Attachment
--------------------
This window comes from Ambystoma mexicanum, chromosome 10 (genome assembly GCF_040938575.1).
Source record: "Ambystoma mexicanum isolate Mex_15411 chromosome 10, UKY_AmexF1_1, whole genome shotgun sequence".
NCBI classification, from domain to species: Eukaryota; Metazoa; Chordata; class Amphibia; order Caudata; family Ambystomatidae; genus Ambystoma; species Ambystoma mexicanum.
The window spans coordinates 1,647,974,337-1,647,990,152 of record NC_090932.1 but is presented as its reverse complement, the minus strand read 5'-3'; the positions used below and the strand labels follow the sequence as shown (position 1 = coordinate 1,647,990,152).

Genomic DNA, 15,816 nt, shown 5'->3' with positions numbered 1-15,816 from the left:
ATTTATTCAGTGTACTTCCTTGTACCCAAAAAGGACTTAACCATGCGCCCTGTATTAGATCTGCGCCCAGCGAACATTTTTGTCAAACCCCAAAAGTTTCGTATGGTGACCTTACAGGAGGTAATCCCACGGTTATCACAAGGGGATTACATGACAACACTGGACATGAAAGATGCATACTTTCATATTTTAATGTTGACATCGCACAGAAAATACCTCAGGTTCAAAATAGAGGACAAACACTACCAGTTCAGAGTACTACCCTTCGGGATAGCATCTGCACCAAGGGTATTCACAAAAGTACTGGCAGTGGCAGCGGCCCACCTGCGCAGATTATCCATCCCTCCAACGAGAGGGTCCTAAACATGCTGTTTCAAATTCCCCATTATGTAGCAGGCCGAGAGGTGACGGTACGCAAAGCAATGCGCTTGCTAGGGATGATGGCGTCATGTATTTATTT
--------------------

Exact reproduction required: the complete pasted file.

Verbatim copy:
This window comes from Ambystoma mexicanum, chromosome 10 (genome assembly GCF_040938575.1).
Source record: "Ambystoma mexicanum isolate Mex_15411 chromosome 10, UKY_AmexF1_1, whole genome shotgun sequence".
NCBI classification, from domain to species: Eukaryota; Metazoa; Chordata; class Amphibia; order Caudata; family Ambystomatidae; genus Ambystoma; species Ambystoma mexicanum.
The window spans coordinates 1,647,974,337-1,647,990,152 of record NC_090932.1 but is presented as its reverse complement, the minus strand read 5'-3'; the positions used below and the strand labels follow the sequence as shown (position 1 = coordinate 1,647,990,152).

Genomic DNA, 15,816 nt, shown 5'->3' with positions numbered 1-15,816 from the left:
ATTTATTCAGTGTACTTCCTTGTACCCAAAAAGGACTTAACCATGCGCCCTGTATTAGATCTGCGCCCAGCGAACATTTTTGTCAAACCCCAAAAGTTTCGTATGGTGACCTTACAGGAGGTAATCCCACGGTTATCACAAGGGGATTACATGACAACACTGGACATGAAAGATGCATACTTTCATATTTTAATGTTGACATCGCACAGAAAATACCTCAGGTTCAAAATAGAGGACAAACACTACCAGTTCAGAGTACTACCCTTCGGGATAGCATCTGCACCAAGGGTATTCACAAAAGTACTGGCAGTGGCAGCGGCCCACCTGCGCAGATTATCCATCCCTCCAACGAGAGGGTCCTAAACATGCTGTTTCAAATTCCCCATTATGTAGCAGGCCGAGAGGTGACGGTACGCAAAGCAATGCGCTTGCTAGGGATGATGGCGTCATGTATTTATTT